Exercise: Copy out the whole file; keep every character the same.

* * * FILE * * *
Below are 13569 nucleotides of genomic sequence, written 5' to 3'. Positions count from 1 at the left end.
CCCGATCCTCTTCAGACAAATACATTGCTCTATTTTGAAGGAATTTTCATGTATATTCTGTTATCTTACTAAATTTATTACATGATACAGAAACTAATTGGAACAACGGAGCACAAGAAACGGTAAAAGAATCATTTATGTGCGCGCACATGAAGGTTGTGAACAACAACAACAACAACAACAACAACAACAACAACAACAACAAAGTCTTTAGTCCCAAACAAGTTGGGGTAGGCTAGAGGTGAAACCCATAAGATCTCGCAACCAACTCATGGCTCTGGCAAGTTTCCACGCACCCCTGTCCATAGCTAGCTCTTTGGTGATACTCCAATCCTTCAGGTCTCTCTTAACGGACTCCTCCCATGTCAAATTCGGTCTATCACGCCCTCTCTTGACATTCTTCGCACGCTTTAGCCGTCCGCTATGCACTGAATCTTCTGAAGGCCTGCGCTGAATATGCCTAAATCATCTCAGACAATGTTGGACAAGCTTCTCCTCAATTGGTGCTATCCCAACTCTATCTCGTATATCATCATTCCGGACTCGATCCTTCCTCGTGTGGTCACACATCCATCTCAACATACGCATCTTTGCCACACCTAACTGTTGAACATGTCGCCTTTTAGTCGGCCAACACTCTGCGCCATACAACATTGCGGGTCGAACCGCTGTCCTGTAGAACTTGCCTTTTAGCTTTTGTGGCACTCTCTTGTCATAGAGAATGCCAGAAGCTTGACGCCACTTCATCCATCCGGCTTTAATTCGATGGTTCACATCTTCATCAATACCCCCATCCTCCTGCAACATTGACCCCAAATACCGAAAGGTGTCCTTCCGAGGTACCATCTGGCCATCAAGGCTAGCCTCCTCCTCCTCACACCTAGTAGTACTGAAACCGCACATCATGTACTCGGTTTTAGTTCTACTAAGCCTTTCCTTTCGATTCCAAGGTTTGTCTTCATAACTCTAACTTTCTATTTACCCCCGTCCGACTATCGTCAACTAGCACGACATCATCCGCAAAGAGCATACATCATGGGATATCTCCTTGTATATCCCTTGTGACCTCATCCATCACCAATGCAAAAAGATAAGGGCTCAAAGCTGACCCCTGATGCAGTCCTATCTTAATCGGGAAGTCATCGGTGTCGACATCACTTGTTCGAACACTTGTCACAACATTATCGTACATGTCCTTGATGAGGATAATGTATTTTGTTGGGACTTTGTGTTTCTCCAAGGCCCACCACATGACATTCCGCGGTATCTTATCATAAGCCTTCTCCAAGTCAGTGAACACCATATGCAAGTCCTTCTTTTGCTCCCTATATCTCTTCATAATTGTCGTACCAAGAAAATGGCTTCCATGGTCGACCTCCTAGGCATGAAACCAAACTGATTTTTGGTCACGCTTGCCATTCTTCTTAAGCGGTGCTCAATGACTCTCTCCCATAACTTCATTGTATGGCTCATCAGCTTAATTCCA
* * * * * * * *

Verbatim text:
Below are 13569 nucleotides of genomic sequence, written 5' to 3'. Positions count from 1 at the left end.
CCCGATCCTCTTCAGACAAATACATTGCTCTATTTTGAAGGAATTTTCATGTATATTCTGTTATCTTACTAAATTTATTACATGATACAGAAACTAATTGGAACAACGGAGCACAAGAAACGGTAAAAGAATCATTTATGTGCGCGCACATGAAGGTTGTGAACAACAACAACAACAACAACAACAACAACAACAACAACAACAAAGTCTTTAGTCCCAAACAAGTTGGGGTAGGCTAGAGGTGAAACCCATAAGATCTCGCAACCAACTCATGGCTCTGGCAAGTTTCCACGCACCCCTGTCCATAGCTAGCTCTTTGGTGATACTCCAATCCTTCAGGTCTCTCTTAACGGACTCCTCCCATGTCAAATTCGGTCTATCACGCCCTCTCTTGACATTCTTCGCACGCTTTAGCCGTCCGCTATGCACTGAATCTTCTGAAGGCCTGCGCTGAATATGCCTAAATCATCTCAGACAATGTTGGACAAGCTTCTCCTCAATTGGTGCTATCCCAACTCTATCTCGTATATCATCATTCCGGACTCGATCCTTCCTCGTGTGGTCACACATCCATCTCAACATACGCATCTTTGCCACACCTAACTGTTGAACATGTCGCCTTTTAGTCGGCCAACACTCTGCGCCATACAACATTGCGGGTCGAACCGCTGTCCTGTAGAACTTGCCTTTTAGCTTTTGTGGCACTCTCTTGTCATAGAGAATGCCAGAAGCTTGACGCCACTTCATCCATCCGGCTTTAATTCGATGGTTCACATCTTCATCAATACCCCCATCCTCCTGCAACATTGACCCCAAATACCGAAAGGTGTCCTTCCGAGGTACCATCTGGCCATCAAGGCTAGCCTCCTCCTCCTCACACCTAGTAGTACTGAAACCGCACATCATGTACTCGGTTTTAGTTCTACTAAGCCTTTCCTTTCGATTCCAAGGTTTGTCTTCATAACTCTAACTTTCTATTTACCCCCGTCCGACTATCGTCAACTAGCACGACATCATCCGCAAAGAGCATACATCATGGGATATCTCCTTGTATATCCCTTGTGACCTCATCCATCACCAATGCAAAAAGATAAGGGCTCAAAGCTGACCCCTGATGCAGTCCTATCTTAATCGGGAAGTCATCGGTGTCGACATCACTTGTTCGAACACTTGTCACAACATTATCGTACATGTCCTTGATGAGGATAATGTATTTTGTTGGGACTTTGTGTTTCTCCAAGGCCCACCACATGACATTCCGCGGTATCTTATCATAAGCCTTCTCCAAGTCAGTGAACACCATATGCAAGTCCTTCTTTTGCTCCCTATATCTCTTCATAATTGTCGTACCAAGAAAATGGCTTCCATGGTCGACCTCCTAGGCATGAAACCAAACTGATTTTTGGTCACGCTTGCCATTCTTCTTAAGCGGTGCTCAATGACTCTCTCCCATAACTTCATTGTATGGCTCATCAGCTTAATTCCA